Anton-Lewis Usala

Briefing for Senate Staff on Cloning – Anton-Lewis Usala

Date: 04/10/2002

Statement by Anton-Lewis Usala, M.D.
Clinical Professor of Pediatric Endocrinology
Brody School of Medicine, East Carolina University

Founder, Encelle Inc.

 

Chronic disease states such as Type 1 Diabetes, Parkinson=s Disease, and Spinal Cord Injury result from the destruction of specific cells. Replacement of these tissues may provide immense relief, and possibly cure, of the disease.

One approach to replace these tissues is to find acceptable transplantation sources and implant donor cells into a patient. If these cells are derived from a source other than the patient, there will be problems with rejecting the Aforeign@ transplant material. Cloned patient cells (cells that are induced to replicate with the same DNA template as the patient) do not have foreign markers and theoretically would not be rejected. However, cloned cells as well as other cells still must overcome the problem of appropriate integration into the transplant site in order to replace the function of the destroyed tissue.

Shortly after conception, a human being has a unique DNA template from which all other cells (except some germ cells) are generated. A differentiated heart cell has the same DNA template as a differentiated skin cell, and they both have the same DNA template as the undifferentiated cells early in embryogenesis. Different areas of the DNA template are promoted and repressed, resulting in different cell functions. What areas of the DNA template are promoted and repressed are largely determined by environmental factors outside the cell. Thus, it is hypothetically possible to induce any cell to become any other kind of cell, if the right environment were provided.

The developing embryo is surrounded by different proteins and factors than later in development, but the DNA template remains the same throughout a person=s life. One hypothesis is that if the correct embryonic environment could be duplicated, a patient=s cells might be induced to regenerate in a given site, as they rapidly do during embryogenesis. This would result in totally compatible, integrated replacement tissue for the disease being treated.

This concept was tested in an FDA monitored feasibility study in which patients with chronic diabetic foot ulcers were injected with an artificially made embryonic matrix at the ulcer site. Within days, all the patients experienced rapid diminution of ulcer size, with apparent regeneration of skin, blood vessels, and surrounding structures. In animal studies, the new tissue resulting from exposure to the embryonic-like matrix was determined to be structurally identical to non-wounded areas, without the usual scarring that is normally seen with healing lesions. Since the new tissue derived from the patient=s own tissue, there was seamless integration with no evidence of rejection.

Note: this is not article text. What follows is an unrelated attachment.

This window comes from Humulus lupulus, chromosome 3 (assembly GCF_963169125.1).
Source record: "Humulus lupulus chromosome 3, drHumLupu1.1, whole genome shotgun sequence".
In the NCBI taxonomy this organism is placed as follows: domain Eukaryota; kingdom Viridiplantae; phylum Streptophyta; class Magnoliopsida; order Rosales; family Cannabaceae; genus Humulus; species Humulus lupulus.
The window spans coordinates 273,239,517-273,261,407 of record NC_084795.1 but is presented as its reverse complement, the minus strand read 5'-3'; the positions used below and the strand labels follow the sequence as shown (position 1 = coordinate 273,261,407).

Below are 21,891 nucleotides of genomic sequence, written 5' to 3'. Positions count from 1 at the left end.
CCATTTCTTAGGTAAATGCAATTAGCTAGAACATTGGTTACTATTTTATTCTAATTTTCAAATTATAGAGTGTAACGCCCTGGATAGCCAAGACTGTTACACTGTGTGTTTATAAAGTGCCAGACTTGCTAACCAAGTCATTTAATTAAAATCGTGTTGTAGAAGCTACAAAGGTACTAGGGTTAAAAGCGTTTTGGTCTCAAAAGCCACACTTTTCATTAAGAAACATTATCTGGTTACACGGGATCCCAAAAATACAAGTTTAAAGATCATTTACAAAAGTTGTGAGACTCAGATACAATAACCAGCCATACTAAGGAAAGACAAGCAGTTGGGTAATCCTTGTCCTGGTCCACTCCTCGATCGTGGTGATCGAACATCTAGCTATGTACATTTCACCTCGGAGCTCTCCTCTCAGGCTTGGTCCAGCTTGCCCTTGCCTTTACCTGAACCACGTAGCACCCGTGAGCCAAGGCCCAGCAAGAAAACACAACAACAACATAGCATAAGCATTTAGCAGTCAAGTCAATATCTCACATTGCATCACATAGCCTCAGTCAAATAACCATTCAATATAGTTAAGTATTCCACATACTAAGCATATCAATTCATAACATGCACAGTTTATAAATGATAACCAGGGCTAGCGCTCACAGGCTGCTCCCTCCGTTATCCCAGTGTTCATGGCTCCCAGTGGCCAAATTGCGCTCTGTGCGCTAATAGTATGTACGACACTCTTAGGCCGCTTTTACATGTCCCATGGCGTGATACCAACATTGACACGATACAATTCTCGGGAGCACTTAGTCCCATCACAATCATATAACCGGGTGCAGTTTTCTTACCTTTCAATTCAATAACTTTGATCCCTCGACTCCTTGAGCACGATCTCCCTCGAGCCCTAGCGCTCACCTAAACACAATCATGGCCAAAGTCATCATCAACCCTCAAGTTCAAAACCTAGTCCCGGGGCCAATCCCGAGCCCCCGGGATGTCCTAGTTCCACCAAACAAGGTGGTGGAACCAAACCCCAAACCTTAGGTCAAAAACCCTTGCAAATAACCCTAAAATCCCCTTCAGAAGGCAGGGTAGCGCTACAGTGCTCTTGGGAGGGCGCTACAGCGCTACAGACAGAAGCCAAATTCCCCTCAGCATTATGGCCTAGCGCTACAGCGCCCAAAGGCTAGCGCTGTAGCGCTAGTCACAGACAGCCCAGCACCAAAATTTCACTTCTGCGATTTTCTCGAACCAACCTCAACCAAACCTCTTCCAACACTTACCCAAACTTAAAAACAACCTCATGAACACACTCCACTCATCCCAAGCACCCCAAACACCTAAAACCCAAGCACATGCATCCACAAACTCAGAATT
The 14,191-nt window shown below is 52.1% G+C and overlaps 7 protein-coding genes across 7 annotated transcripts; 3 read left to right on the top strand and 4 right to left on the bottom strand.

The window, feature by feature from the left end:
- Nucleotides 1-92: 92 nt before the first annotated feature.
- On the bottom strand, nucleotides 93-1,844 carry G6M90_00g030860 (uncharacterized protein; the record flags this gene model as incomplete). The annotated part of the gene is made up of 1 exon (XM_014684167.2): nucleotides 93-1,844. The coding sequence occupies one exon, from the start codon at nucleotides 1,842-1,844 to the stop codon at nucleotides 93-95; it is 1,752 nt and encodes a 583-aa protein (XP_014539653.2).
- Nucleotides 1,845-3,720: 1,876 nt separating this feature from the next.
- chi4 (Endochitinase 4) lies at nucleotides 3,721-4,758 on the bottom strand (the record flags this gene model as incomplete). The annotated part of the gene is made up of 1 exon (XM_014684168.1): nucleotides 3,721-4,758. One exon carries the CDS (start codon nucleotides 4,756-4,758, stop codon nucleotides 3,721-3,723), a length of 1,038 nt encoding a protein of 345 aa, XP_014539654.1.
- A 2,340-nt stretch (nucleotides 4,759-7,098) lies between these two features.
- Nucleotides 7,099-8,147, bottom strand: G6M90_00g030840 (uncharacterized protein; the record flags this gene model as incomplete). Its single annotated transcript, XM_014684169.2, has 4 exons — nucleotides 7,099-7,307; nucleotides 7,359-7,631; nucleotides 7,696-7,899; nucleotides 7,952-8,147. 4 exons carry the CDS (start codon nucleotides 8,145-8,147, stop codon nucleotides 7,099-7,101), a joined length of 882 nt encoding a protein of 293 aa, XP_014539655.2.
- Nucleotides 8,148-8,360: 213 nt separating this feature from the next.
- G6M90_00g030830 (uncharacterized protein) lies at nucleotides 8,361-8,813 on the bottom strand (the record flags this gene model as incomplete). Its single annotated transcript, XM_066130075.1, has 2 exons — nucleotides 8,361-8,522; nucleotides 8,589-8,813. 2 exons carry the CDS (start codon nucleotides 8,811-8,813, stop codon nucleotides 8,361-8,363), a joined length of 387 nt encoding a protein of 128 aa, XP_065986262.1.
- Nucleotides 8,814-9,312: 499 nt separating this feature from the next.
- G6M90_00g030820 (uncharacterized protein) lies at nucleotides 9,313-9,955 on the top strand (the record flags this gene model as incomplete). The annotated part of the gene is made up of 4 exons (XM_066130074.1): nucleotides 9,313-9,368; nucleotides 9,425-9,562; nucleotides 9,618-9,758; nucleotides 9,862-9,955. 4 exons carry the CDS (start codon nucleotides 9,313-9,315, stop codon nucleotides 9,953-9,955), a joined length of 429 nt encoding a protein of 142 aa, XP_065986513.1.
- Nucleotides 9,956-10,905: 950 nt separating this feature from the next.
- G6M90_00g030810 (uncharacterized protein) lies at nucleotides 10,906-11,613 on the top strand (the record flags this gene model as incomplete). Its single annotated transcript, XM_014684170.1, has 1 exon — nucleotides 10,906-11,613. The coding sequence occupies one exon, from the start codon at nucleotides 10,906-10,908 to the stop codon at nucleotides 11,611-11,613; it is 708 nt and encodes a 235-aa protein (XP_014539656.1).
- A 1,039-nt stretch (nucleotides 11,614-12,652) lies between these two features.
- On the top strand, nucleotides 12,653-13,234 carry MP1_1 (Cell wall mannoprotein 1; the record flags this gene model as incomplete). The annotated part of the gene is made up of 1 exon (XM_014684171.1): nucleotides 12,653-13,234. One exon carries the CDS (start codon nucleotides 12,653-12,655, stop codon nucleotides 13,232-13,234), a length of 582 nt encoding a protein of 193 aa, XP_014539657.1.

Transplantation strategies, whether derived from foreign donors or cloned cells from patients themselves, are clearly not the only approach to replace damaged tissues. Other avenues are much further along in clinical trials, and should be considered as a first approach for study. Claims that only embryonic stem cells, or cloned tissues, can overcome problems of rejection are false. Indeed, the patient=s existing cells provide the most rational source for fully integrating replacement tissues, as occurred during embryogenesis.

References:

Usala AL. Methods for increasing vascularization and promoting wound healing. US Patent #6,261,387; issued July 17, 2001.

Usala AL, Klann R, Bradfield J, Ray S et al: Rapid Induction of Vasculogenesis and Wound Healing Using a Novel Injectable Connective Tissue Matrix. Diabetes 49 (Supplement 1): Abstract 1664 PO, 2000.

Usala AL, Dudek R, Lacy S, Olson J, Penland S, Sutton J, Ziats NP, Hill RS: Induction of Fetal-Like Wound Repair Mechanisms In Vivo with a Novel Matrix Scaffolding. Diabetes 50:(Supplement 2)A488, #2048-PO, 2001.

Hill RS, Klann RC, Lloyd WH, Lacy SA, Pitts JD, Penland SL, Dudek R, Marston W, Usala AL: Improved wound healing of diabetic foot ulcers following treatment with a novel biopolymer. Abstract submitted to the ADA Annual Meeting, 2002.

Usala AL. On the Horizon: Current Research into Advanced Therapies for the Diabetic Foot Ulcer. Wound Management Symposium 2000, UNC Chapel Hill School of Medicine, Chapel Hill, NC, September 22, 2000.

Usala AL. Current Research and Future Products. Wound Management Symposium 2001, UNC Chapel Hill School of Medicine, Chapel Hill, NC, September 29, 2001.